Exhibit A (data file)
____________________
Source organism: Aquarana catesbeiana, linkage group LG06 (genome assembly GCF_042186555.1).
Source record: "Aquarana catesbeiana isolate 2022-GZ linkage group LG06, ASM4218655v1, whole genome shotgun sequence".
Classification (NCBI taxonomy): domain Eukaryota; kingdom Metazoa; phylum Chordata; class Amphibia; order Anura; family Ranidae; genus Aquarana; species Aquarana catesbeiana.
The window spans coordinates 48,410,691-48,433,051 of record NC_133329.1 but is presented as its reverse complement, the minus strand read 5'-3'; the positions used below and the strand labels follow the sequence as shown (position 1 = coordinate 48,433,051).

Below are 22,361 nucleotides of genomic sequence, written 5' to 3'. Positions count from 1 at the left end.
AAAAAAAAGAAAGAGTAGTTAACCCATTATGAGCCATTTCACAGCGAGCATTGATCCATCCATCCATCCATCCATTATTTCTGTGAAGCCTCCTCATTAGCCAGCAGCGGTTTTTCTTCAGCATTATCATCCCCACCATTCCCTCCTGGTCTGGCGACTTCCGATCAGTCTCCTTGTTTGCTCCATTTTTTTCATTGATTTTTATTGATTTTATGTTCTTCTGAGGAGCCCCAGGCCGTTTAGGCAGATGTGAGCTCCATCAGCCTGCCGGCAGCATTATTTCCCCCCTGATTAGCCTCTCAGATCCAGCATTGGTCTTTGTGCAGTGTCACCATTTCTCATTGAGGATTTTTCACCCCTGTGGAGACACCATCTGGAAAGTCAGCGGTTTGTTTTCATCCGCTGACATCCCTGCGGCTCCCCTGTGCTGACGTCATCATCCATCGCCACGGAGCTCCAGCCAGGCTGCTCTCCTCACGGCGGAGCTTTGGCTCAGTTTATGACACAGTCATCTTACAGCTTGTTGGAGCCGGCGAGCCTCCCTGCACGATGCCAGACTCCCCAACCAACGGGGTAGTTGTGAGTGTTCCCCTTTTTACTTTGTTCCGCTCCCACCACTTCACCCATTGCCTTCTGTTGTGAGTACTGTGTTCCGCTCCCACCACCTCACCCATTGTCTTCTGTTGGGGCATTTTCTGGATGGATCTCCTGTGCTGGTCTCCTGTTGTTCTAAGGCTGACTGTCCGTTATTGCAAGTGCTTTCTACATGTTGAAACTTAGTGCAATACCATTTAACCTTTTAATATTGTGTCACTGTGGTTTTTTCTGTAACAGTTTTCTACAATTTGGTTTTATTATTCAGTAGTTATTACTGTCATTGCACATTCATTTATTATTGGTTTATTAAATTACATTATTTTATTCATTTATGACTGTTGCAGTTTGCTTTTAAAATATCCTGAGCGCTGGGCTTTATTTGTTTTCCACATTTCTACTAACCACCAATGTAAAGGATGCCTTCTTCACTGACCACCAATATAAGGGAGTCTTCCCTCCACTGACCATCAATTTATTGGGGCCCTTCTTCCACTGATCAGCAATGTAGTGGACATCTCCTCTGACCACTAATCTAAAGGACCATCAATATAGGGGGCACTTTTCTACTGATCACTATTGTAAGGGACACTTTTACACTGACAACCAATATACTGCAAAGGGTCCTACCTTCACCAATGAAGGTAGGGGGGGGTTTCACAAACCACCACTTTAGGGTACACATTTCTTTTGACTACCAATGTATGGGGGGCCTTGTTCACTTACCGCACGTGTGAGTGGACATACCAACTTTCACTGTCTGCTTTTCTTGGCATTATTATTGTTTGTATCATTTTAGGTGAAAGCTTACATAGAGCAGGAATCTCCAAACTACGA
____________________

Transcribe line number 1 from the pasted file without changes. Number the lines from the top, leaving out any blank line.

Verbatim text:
Source organism: Aquarana catesbeiana, linkage group LG06 (genome assembly GCF_042186555.1).